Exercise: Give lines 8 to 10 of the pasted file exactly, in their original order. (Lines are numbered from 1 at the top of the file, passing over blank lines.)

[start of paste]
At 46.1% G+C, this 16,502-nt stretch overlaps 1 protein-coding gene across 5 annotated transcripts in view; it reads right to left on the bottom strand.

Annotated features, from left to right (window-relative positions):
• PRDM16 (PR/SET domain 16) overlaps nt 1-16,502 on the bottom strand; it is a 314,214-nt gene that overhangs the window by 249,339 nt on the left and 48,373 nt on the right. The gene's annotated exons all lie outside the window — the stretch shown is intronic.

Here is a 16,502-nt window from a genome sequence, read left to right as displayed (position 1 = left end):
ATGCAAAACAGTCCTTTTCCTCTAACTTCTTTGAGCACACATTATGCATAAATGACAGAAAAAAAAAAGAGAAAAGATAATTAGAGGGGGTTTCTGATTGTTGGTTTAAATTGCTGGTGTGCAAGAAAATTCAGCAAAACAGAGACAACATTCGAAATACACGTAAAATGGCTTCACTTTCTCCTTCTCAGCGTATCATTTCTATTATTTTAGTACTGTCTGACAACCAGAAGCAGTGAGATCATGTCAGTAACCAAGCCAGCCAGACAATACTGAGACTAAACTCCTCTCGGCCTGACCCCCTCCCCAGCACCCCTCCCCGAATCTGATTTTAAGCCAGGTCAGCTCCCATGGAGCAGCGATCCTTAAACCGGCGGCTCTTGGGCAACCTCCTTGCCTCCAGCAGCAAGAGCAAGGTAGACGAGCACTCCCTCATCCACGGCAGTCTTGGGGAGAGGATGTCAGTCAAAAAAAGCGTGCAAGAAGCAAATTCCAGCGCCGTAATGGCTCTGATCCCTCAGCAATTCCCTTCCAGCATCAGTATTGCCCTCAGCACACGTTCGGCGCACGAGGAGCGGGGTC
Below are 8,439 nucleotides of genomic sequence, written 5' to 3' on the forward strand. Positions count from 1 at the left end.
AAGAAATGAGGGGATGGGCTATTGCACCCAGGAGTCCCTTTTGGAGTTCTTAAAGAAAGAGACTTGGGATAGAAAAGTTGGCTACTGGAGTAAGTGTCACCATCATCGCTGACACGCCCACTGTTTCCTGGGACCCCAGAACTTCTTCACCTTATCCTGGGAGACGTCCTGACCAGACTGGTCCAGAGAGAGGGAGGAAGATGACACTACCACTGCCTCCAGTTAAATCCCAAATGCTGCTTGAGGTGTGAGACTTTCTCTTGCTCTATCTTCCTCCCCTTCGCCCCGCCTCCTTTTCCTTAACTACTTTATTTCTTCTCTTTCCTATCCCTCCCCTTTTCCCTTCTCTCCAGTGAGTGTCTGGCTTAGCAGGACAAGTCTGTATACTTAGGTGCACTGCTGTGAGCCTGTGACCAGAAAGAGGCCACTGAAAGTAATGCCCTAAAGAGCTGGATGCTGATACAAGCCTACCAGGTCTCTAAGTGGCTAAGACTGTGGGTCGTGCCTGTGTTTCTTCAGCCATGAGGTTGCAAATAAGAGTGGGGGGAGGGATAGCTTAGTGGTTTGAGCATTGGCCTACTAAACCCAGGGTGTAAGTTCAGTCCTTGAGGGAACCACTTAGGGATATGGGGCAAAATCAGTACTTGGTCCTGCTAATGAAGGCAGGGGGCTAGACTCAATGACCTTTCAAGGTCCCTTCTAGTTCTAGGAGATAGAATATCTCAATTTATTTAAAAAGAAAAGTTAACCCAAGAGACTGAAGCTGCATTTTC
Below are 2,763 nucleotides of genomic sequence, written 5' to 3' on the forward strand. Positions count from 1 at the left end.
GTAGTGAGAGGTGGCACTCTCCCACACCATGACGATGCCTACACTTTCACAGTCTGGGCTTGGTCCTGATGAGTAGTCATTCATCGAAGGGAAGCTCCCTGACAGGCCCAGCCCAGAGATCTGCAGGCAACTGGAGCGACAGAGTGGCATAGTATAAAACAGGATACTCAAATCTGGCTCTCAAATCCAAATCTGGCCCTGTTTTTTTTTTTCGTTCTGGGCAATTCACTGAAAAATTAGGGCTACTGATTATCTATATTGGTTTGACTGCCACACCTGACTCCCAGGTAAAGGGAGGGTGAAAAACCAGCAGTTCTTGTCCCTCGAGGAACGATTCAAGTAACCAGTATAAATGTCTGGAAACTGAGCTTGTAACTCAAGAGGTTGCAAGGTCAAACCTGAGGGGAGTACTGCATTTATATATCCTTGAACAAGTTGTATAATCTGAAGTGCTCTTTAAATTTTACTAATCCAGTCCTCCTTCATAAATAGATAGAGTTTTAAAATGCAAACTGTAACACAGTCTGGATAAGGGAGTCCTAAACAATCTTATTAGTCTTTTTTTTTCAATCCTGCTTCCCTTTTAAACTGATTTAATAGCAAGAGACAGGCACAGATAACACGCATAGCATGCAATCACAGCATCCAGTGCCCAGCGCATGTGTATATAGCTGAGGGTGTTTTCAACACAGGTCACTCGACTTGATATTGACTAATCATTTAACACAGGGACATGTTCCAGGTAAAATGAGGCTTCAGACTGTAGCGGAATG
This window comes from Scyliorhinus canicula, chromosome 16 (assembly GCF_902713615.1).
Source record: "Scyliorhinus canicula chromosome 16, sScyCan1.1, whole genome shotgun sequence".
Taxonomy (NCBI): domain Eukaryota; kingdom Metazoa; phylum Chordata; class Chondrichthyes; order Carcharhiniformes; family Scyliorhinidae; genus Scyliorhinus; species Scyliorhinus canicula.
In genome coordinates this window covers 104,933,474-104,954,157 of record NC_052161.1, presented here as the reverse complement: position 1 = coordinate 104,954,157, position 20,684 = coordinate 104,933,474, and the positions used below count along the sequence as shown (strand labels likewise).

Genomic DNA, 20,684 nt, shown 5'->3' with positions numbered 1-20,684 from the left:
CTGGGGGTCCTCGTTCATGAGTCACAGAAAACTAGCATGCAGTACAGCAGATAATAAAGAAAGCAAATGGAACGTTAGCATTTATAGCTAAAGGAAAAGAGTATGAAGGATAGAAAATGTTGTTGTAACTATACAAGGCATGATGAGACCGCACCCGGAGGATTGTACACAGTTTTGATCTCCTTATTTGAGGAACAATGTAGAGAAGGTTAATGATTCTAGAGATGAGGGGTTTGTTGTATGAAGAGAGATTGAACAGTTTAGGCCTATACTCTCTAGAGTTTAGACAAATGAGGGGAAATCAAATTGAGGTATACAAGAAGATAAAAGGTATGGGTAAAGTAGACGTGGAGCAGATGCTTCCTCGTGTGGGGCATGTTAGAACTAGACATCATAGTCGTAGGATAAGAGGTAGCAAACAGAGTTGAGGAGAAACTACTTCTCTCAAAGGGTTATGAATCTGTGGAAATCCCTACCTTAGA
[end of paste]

Below are 2,763 nucleotides of genomic sequence, written 5' to 3' on the forward strand. Positions count from 1 at the left end.
GTAGTGAGAGGTGGCACTCTCCCACACCATGACGATGCCTACACTTTCACAGTCTGGGCTTGGTCCTGATGAGTAGTCATTCATCGAAGGGAAGCTCCCTGACAGGCCCAGCCCAGAGATCTGCAGGCAACTGGAGCGACAGAGTGGCATAGTATAAAACAGGATACTCAAATCTGGCTCTCAAATCCAAATCTGGCCCTGTTTTTTTTTTTCGTTCTGGGCAATTCACTGAAAAATTAGGGCTACTGATTATCTATATTGGTTTGACTGCCACACCTGACTCCCAGGTAAAGGGAGGGTGAAAAACCAGCAGTTCTTGTCCCTCGAGGAACGATTCAAGTAACCAGTATAAATGTCTGGAAACTGAGCTTGTAACTCAAGAGGTTGCAAGGTCAAACCTGAGGGGAGTACTGCATTTATATATCCTTGAACAAGTTGTATAATCTGAAGTGCTCTTTAAATTTTACTAATCCAGTCCTCCTTCATAAATAGATAGAGTTTTAAAATGCAAACTGTAACACAGTCTGGATAAGGGAGTCCTAAACAATCTTATTAGTCTTTTTTTTTCAATCCTGCTTCCCTTTTAAACTGATTTAATAGCAAGAGACAGGCACAGATAACACGCATAGCATGCAATCACAGCATCCAGTGCCCAGCGCATGTGTATATAGCTGAGGGTGTTTTCAACACAGGTCACTCGACTTGATATTGACTAATCATTTAACACAGGGACATGTTCCAGGTAAAATGAGGCTTCAGACTGTAGCGGAATG
This window comes from Scyliorhinus canicula, chromosome 16 (assembly GCF_902713615.1).